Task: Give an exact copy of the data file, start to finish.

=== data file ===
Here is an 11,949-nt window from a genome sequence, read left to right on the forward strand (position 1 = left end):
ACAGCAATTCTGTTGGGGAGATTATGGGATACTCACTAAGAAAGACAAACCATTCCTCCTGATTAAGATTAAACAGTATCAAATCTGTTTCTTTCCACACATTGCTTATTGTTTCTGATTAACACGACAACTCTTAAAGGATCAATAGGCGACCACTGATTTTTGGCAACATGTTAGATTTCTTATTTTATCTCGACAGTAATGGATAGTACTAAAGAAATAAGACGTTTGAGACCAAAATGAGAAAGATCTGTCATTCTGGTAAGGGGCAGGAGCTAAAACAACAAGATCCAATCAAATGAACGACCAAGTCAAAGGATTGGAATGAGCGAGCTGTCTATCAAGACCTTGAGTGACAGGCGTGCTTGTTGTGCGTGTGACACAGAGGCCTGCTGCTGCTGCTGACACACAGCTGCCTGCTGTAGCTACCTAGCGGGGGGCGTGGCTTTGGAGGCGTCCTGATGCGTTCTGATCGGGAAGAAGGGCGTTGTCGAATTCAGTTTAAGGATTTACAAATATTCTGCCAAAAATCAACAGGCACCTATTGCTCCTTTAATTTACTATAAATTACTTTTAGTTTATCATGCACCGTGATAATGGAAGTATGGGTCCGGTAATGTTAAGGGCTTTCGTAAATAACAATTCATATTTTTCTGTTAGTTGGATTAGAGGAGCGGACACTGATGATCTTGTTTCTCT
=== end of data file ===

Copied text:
Here is an 11,949-nt window from a genome sequence, read left to right on the forward strand (position 1 = left end):
ACAGCAATTCTGTTGGGGAGATTATGGGATACTCACTAAGAAAGACAAACCATTCCTCCTGATTAAGATTAAACAGTATCAAATCTGTTTCTTTCCACACATTGCTTATTGTTTCTGATTAACACGACAACTCTTAAAGGATCAATAGGCGACCACTGATTTTTGGCAACATGTTAGATTTCTTATTTTATCTCGACAGTAATGGATAGTACTAAAGAAATAAGACGTTTGAGACCAAAATGAGAAAGATCTGTCATTCTGGTAAGGGGCAGGAGCTAAAACAACAAGATCCAATCAAATGAACGACCAAGTCAAAGGATTGGAATGAGCGAGCTGTCTATCAAGACCTTGAGTGACAGGCGTGCTTGTTGTGCGTGTGACACAGAGGCCTGCTGCTGCTGCTGACACACAGCTGCCTGCTGTAGCTACCTAGCGGGGGGCGTGGCTTTGGAGGCGTCCTGATGCGTTCTGATCGGGAAGAAGGGCGTTGTCGAATTCAGTTTAAGGATTTACAAATATTCTGCCAAAAATCAACAGGCACCTATTGCTCCTTTAATTTACTATAAATTACTTTTAGTTTATCATGCACCGTGATAATGGAAGTATGGGTCCGGTAATGTTAAGGGCTTTCGTAAATAACAATTCATATTTTTCTGTTAGTTGGATTAGAGGAGCGGACACTGATGATCTTGTTTCTCT